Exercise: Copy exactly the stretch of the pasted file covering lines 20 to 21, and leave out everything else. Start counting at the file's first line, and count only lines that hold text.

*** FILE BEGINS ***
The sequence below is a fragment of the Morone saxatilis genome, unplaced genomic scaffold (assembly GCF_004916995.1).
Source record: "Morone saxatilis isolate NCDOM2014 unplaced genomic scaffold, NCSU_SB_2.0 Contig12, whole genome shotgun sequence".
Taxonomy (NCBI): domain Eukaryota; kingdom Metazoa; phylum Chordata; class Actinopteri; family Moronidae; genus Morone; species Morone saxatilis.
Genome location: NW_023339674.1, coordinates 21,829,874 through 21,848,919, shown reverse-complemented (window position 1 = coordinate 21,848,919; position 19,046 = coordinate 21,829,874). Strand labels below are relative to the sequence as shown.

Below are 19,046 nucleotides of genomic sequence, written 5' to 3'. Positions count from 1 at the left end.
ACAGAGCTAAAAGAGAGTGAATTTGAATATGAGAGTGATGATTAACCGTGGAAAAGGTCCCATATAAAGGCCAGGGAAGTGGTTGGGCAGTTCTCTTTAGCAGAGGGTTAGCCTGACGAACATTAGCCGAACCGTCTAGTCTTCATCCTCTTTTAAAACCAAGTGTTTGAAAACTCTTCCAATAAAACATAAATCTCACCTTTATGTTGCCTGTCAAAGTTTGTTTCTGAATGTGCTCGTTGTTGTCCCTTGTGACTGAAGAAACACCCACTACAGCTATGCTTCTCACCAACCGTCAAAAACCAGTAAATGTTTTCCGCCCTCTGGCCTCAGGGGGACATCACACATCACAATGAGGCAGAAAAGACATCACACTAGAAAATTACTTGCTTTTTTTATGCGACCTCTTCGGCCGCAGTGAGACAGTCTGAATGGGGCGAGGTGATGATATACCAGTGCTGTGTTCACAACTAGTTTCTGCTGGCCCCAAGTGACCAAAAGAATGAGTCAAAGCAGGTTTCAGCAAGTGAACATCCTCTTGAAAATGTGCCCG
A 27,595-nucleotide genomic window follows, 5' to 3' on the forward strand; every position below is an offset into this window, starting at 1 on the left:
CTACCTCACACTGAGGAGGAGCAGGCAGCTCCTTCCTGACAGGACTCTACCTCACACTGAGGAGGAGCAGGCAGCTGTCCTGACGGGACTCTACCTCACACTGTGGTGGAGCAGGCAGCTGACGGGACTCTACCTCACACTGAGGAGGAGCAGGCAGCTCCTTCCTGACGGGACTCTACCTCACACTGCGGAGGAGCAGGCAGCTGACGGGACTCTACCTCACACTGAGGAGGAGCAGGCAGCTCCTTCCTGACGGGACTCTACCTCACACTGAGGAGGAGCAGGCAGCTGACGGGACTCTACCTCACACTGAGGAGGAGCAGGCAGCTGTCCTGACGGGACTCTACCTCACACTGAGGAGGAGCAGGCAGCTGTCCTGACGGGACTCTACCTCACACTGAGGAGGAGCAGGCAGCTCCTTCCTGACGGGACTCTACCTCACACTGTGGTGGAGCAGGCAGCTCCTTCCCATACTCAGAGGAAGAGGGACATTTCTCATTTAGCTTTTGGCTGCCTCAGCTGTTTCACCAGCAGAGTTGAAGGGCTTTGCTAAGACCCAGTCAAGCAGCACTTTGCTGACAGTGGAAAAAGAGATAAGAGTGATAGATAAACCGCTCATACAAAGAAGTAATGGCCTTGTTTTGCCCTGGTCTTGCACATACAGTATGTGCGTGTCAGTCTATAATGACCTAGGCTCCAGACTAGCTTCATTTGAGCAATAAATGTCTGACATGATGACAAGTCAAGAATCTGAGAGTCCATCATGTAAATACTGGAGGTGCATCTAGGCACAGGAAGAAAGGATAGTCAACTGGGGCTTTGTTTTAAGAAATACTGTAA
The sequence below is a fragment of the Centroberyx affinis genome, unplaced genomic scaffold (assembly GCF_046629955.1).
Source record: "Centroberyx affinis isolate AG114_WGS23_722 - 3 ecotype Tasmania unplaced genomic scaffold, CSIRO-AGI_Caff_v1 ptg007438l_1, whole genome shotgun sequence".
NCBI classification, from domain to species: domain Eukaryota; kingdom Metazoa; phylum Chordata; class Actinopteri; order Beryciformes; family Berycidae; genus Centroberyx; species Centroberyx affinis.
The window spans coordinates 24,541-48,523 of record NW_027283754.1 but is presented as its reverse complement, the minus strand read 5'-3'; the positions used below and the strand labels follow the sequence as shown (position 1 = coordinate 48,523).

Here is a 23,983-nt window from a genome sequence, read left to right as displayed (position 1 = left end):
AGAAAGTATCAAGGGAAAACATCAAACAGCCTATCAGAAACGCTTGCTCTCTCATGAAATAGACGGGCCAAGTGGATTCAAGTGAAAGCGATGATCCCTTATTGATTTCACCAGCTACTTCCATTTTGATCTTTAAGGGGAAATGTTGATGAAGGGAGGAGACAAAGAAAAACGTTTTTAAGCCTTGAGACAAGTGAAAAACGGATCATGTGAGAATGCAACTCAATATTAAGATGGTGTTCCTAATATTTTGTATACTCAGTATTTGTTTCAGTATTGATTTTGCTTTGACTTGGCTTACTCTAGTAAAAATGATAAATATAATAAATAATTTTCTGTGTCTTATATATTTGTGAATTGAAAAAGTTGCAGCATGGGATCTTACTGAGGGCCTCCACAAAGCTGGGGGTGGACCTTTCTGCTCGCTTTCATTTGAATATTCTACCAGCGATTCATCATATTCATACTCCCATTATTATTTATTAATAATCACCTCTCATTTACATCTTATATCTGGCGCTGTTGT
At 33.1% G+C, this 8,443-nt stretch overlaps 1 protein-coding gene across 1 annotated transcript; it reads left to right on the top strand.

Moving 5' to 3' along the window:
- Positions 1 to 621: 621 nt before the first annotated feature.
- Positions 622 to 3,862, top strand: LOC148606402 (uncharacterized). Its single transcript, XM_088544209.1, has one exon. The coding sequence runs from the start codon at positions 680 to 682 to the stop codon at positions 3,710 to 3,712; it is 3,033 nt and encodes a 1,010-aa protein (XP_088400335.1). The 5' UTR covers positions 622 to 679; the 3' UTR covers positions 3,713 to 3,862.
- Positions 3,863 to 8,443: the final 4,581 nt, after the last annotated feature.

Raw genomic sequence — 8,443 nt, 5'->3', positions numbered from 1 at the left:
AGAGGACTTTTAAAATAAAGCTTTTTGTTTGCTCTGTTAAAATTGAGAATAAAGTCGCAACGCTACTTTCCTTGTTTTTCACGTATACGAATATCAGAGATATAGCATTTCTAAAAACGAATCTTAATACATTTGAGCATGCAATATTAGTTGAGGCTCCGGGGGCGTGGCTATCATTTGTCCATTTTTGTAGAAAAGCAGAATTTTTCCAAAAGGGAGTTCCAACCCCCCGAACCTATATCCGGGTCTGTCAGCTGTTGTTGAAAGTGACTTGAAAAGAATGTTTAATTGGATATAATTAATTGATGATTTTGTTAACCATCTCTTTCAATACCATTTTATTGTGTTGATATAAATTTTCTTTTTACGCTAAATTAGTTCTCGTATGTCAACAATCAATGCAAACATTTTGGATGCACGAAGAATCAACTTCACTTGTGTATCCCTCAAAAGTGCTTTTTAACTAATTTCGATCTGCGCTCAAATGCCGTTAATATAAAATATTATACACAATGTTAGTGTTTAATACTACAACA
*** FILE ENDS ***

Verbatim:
Raw genomic sequence — 8,443 nt, 5'->3', positions numbered from 1 at the left:
AGAGGACTTTTAAAATAAAGCTTTTTGTTTGCTCTGTTAAAATTGAGAATAAAGTCGCAACGCTACTTTCCTTGTTTTTCACGTATACGAATATCAGAGATATAGCATTTCTAAAAACGAATCTTAATACATTTGAGCATGCAATATTAGTTGAGGCTCCGGGGGCGTGGCTATCATTTGTCCATTTTTGTAGAAAAGCAGAATTTTTCCAAAAGGGAGTTCCAACCCCCCGAACCTATATCCGGGTCTGTCAGCTGTTGTTGAAAGTGACTTGAAAAGAATGTTTAATTGGATATAATTAATTGATGATTTTGTTAACCATCTCTTTCAATACCATTTTATTGTGTTGATATAAATTTTCTTTTTACGCTAAATTAGTTCTCGTATGTCAACAATCAATGCAAACATTTTGGATGCACGAAGAATCAACTTCACTTGTGTATCCCTCAAAAGTGCTTTTTAACTAATTTCGATCTGCGCTCAAATGCCGTTAATATAAAATATTATACACAATGTTAGTGTTTAATACTACAACA